Posted by Alan Mallach on September 22, 2014

Since November of last year, the United States Justice Department has announced multi-billion dollar settlements with the nation’s three largest banks – Citi, JPMorgan Chase and Bank of America (BoA) – over what Justice calls the “packaging, marketing, sale and issuance of residential mortgage-backed securities”. Collectively, these three banks have agreed to pay a total of $36.65 billion to settle a variety of legal claims held over their heads by federal agencies, as well as a handful of state attorneys general who had also filed claims. It’s not nothing. But when you look at it closely, there’s a lot less to it than meets the eye. To begin, contrary to the impression many people might have got from the headlines, most of the money will not end up benefiting present or former homeowners or the communities where toxic mortgages did their damage. Almost two-thirds of the money will go into government coffers, about 90% or $21 billion in round numbers, to the federal treasury. Admittedly, that only represents 3% of the current federal budget deficit, but I guess every little bit helps. Actually, by the standards of some settlements, the federal government isn’t being particularly greedy. The state of New Jersey has been negotiating settlements with the people who’ve made the Passaic River in Newark a toxic nightmare. Of a total of $355.4 million in settlement money they’ve negotiated, only $67.4 million, or less than 20%, is actually earmarked to clean up the Passaic River, with the rest (except for a few million for lawyers and consultants) going into the state treasury. But I digress. Okay, so the government skimmed, if that’s the right word, $23.5 billion off the top of the three mortgage settlements. Still, that leaves $13 billion for what the settlements call ‘consumer relief’. While one can resent how much the government is taking, the fact remains that $13 billion is real money. But what does that $13 billion really mean? Each settlement includes a document entitled ‘consumer relief’ which lays out a menu of the different things each bank can do that count toward meeting their obligations. It’s a fairly long menu, but a few things stand out. First and foremost, banks can get credit for reducing principal on underwater mortgages. So, in the BoA settlement, $2.15 billion, or 1/3 of the total, must be used for principal reduction, but that’s a minimum, not a cap. For every $1 of principal that’s written off, the bank gets $1 credit, but for write-offs they take before next August 31 they get 15% bonus credit, and for certain write-offs taken before next May 31, they get a 50% bonus credit. When you think about it, this is pretty painless for the bank, because given the size of their portfolio, there’s bound to be $2 billion worth of negative equity that’s unlikely ever to come back, not to mention the tax writeoffs. By a back of the envelope calculation, despite improvement in the last couple of years, there’s still some $600-$650 billion in negative equity out there. This will help some families, but they will represent only a small percentage of those who may need it, and many would have received the same benefits anyway. It gets worse, though. ‘Consumer relief’ item 4A allows $1 to $1 credit for “forgiveness of principal associated with a property where foreclosure is not pursued and liens are released.” I think of this as the ‘walkway’ provision. If the bank, say, holds a $100,000 mortgage on a property in Detroit that is now valueless, they can get $100,000 credit for – in effect – walking away from it. Reflecting somebody’s concern that this might be abused, the Citi settlement contains an ominous footnote, to the effect that “Citi will, in good faith, endeavor to keep the credit earned for Menu item 4A to under $553 million credit.” I guess the Justice folks realized that this was a bit much, so the third settlement, with BoA, contains language limiting item 4A to occupied properties. The settlements all allow the banks to get credit for a variety of activities that would actually benefit the communities that were devastated by the subprime, abusive and predatory lending which presumably led to these settlements, and which are still struggling nearly a decade later. Although the wording varies from settlement to settlement, these menu items include such areas as rehabilitation or demolition of vacant properties, funding for CDFIs, land banks and similar entities. Precious little, though, has come out of this to date, which is hardly surprising. Why should a bank spend real money to get credit under the settlement, when they have so many ways to earn credit without it costing them a dime? This reality has come home to folks in Ohio, who have been fighting for the past year without success to get the banks to invest some real money to help reverse the decline in a state that has been hit particularly hard by subprime lending and foreclosures, as the Cleveland Plain Dealer recently reported. Their efforts might have helped pry the door open a notch. The BoA settlement requires the bank to provide at least $50 million in funding to CDFIs and land banks, for which the bank will get $100 million in credit. I guess that’s something, but in a $16.65 billion settlement, let’s face it, it’s not much. The sad story of these settlements might be seen as an epilogue to the even sorrier story of the administration’s half-hearted, stumbling response to the foreclosure crisis. Press releases are issued, headlines are garnered, a few people benefit, but the communities struggling to deal with the aftermath of the crisis are still out there, on their own. For those who want to go to the source, the documents in the BoA settlement are available on line at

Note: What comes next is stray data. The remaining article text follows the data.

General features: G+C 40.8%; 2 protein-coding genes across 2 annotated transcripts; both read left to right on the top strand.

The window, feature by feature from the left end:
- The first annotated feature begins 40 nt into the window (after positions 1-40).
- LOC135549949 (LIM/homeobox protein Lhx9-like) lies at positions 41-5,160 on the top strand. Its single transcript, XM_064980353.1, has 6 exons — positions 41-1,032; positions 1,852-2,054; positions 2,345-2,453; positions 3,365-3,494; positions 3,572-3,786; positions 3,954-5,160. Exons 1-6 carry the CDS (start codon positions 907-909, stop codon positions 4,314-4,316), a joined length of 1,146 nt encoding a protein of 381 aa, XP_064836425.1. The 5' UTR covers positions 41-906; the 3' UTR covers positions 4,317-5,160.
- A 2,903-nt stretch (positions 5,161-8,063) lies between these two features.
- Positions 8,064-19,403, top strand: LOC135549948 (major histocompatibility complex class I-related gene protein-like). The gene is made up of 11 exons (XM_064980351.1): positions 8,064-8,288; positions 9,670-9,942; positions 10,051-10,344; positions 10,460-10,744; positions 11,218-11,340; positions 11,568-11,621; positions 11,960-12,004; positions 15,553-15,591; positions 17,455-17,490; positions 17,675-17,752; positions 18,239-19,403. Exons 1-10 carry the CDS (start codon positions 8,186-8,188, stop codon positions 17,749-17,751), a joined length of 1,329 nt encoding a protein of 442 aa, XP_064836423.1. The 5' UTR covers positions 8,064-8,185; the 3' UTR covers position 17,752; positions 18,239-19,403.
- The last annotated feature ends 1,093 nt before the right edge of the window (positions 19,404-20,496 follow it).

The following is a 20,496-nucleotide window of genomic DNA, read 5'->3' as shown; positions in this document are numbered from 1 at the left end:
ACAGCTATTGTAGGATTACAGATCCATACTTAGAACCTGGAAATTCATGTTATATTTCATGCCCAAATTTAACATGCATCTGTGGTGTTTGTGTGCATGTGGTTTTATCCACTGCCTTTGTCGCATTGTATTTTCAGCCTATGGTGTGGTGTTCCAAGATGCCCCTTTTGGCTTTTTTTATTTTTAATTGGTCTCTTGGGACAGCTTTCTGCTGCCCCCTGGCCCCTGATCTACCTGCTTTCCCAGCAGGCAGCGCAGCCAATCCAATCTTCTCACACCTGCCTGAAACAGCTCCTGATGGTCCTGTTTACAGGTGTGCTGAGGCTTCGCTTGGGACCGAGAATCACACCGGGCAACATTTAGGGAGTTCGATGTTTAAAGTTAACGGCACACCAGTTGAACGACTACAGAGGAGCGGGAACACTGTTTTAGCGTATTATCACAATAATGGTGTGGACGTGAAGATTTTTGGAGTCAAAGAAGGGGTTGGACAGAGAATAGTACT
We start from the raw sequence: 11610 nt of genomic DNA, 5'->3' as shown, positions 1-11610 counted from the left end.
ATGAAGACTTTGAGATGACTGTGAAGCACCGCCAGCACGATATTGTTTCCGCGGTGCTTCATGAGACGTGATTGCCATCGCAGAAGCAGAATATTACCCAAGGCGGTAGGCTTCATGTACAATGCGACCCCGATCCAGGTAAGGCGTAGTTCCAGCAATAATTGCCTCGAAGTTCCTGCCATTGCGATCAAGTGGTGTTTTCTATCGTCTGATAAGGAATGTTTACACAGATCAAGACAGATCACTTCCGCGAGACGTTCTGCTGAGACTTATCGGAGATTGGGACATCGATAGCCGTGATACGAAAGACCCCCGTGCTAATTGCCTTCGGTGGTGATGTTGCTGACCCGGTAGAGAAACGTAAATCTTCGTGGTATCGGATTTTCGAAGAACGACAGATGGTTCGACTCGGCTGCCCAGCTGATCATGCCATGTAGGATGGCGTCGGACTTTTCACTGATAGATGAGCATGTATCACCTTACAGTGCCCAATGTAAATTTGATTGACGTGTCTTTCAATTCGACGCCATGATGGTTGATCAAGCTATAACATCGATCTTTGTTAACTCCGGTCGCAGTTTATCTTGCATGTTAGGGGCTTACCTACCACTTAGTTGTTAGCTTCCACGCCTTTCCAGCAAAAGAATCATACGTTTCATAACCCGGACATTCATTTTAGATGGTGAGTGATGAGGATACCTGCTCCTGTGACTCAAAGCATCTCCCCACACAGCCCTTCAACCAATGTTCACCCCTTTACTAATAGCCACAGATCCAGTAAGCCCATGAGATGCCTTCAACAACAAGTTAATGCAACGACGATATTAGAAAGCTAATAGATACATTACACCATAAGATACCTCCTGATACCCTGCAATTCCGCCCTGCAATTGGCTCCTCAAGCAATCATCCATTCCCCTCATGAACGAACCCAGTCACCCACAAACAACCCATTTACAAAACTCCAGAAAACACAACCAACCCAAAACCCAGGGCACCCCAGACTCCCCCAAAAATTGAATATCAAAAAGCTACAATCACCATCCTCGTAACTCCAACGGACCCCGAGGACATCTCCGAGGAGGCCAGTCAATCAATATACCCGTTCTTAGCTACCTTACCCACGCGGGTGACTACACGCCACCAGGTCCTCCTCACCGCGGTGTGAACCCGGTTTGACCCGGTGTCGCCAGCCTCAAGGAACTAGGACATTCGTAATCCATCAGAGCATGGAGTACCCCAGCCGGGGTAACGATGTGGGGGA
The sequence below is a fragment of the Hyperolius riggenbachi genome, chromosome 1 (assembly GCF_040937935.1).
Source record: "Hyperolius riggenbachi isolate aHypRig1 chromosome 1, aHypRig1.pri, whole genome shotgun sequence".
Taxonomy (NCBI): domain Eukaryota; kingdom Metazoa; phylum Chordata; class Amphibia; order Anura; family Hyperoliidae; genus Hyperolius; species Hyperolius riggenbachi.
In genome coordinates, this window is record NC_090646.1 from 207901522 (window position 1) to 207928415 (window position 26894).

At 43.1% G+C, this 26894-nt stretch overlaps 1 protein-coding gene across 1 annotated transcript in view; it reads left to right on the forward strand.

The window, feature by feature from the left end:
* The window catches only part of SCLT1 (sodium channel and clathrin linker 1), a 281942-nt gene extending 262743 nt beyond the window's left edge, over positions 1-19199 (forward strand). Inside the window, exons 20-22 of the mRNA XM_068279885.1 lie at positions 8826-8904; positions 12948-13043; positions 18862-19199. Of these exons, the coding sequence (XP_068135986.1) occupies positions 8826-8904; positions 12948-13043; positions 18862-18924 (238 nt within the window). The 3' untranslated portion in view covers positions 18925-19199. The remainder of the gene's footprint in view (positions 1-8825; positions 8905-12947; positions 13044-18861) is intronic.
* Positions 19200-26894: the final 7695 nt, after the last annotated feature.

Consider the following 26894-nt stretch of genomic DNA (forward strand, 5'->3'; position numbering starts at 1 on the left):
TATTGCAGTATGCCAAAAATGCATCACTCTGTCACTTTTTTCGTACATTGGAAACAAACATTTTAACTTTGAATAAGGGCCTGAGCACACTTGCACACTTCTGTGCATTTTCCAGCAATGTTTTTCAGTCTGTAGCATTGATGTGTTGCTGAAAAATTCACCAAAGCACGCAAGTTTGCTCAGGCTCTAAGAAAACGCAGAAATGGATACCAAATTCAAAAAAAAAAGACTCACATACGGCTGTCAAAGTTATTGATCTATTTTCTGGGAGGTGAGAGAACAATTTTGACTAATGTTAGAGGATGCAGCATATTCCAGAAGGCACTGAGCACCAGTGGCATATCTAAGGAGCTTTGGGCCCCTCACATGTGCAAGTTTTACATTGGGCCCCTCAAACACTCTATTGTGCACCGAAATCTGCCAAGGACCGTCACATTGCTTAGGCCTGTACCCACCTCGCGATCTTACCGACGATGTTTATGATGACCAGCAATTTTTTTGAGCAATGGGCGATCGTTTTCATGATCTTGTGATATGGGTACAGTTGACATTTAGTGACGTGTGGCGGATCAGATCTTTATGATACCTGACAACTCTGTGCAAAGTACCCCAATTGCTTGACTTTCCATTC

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Alan Mallach, senior fellow of the National Housing Institute, is the author of many works on housing and planning, including Bringing Buildings Back and Building a Better Urban Future: New Directions for Housing Policies in Weak Market Cities. He served as director of housing and economic development for Trenton, N.J. from 1990 to 1999. He is also a fellow at the Center for Community Progress and the Brookings Institution.